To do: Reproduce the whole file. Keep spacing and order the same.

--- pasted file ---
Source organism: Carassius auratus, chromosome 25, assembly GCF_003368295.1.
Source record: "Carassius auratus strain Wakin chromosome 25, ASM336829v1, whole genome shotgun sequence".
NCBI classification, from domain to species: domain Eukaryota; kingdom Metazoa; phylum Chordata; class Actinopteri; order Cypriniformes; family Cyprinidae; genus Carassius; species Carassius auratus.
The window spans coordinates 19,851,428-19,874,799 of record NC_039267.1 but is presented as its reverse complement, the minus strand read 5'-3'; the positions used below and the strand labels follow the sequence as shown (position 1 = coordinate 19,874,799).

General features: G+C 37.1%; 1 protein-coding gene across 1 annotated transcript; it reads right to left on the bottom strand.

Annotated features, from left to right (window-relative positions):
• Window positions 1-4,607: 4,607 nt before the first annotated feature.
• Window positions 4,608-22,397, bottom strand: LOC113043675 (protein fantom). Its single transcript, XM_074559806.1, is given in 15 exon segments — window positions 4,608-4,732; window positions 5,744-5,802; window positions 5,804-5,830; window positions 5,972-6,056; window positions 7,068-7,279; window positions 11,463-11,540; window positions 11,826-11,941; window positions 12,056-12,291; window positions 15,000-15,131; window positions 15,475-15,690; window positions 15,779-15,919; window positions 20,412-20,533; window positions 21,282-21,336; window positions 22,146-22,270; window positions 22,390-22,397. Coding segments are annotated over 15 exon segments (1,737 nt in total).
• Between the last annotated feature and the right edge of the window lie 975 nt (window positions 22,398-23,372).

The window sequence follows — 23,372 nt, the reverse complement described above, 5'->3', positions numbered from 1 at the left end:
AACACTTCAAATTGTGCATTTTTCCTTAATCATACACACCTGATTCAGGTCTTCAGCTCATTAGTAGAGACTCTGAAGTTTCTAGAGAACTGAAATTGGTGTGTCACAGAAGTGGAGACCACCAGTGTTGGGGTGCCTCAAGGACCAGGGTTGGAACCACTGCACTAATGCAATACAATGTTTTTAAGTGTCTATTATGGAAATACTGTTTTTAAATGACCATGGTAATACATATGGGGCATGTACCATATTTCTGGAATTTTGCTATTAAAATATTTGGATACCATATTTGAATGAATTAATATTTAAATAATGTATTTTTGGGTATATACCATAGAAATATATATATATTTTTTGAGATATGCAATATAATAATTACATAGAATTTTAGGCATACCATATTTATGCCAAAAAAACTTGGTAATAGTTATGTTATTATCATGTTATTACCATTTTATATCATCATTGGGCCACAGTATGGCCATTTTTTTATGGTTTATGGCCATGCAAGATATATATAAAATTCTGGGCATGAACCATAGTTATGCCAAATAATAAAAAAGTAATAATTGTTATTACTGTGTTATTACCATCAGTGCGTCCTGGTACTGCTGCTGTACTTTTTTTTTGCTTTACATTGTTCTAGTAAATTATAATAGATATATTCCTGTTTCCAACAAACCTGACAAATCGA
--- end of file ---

Source organism: Carassius auratus, chromosome 25, assembly GCF_003368295.1.
Source record: "Carassius auratus strain Wakin chromosome 25, ASM336829v1, whole genome shotgun sequence".
NCBI classification, from domain to species: domain Eukaryota; kingdom Metazoa; phylum Chordata; class Actinopteri; order Cypriniformes; family Cyprinidae; genus Carassius; species Carassius auratus.
The window spans coordinates 19,851,428-19,874,799 of record NC_039267.1 but is presented as its reverse complement, the minus strand read 5'-3'; the positions used below and the strand labels follow the sequence as shown (position 1 = coordinate 19,874,799).

General features: G+C 37.1%; 1 protein-coding gene across 1 annotated transcript; it reads right to left on the bottom strand.

Annotated features, from left to right (window-relative positions):
• Window positions 1-4,607: 4,607 nt before the first annotated feature.
• Window positions 4,608-22,397, bottom strand: LOC113043675 (protein fantom). Its single transcript, XM_074559806.1, is given in 15 exon segments — window positions 4,608-4,732; window positions 5,744-5,802; window positions 5,804-5,830; window positions 5,972-6,056; window positions 7,068-7,279; window positions 11,463-11,540; window positions 11,826-11,941; window positions 12,056-12,291; window positions 15,000-15,131; window positions 15,475-15,690; window positions 15,779-15,919; window positions 20,412-20,533; window positions 21,282-21,336; window positions 22,146-22,270; window positions 22,390-22,397. Coding segments are annotated over 15 exon segments (1,737 nt in total).
• Between the last annotated feature and the right edge of the window lie 975 nt (window positions 22,398-23,372).

The window sequence follows — 23,372 nt, the reverse complement described above, 5'->3', positions numbered from 1 at the left end:
AACACTTCAAATTGTGCATTTTTCCTTAATCATACACACCTGATTCAGGTCTTCAGCTCATTAGTAGAGACTCTGAAGTTTCTAGAGAACTGAAATTGGTGTGTCACAGAAGTGGAGACCACCAGTGTTGGGGTGCCTCAAGGACCAGGGTTGGAACCACTGCACTAATGCAATACAATGTTTTTAAGTGTCTATTATGGAAATACTGTTTTTAAATGACCATGGTAATACATATGGGGCATGTACCATATTTCTGGAATTTTGCTATTAAAATATTTGGATACCATATTTGAATGAATTAATATTTAAATAATGTATTTTTGGGTATATACCATAGAAATATATATATATTTTTTGAGATATGCAATATAATAATTACATAGAATTTTAGGCATACCATATTTATGCCAAAAAAACTTGGTAATAGTTATGTTATTATCATGTTATTACCATTTTATATCATCATTGGGCCACAGTATGGCCATTTTTTTATGGTTTATGGCCATGCAAGATATATATAAAATTCTGGGCATGAACCATAGTTATGCCAAATAATAAAAAAGTAATAATTGTTATTACTGTGTTATTACCATCAGTGCGTCCTGGTACTGCTGCTGTACTTTTTTTTTGCTTTACATTGTTCTAGTAAATTATAATAGATATATTCCTGTTTCCAACAAACCTGACAAATCGA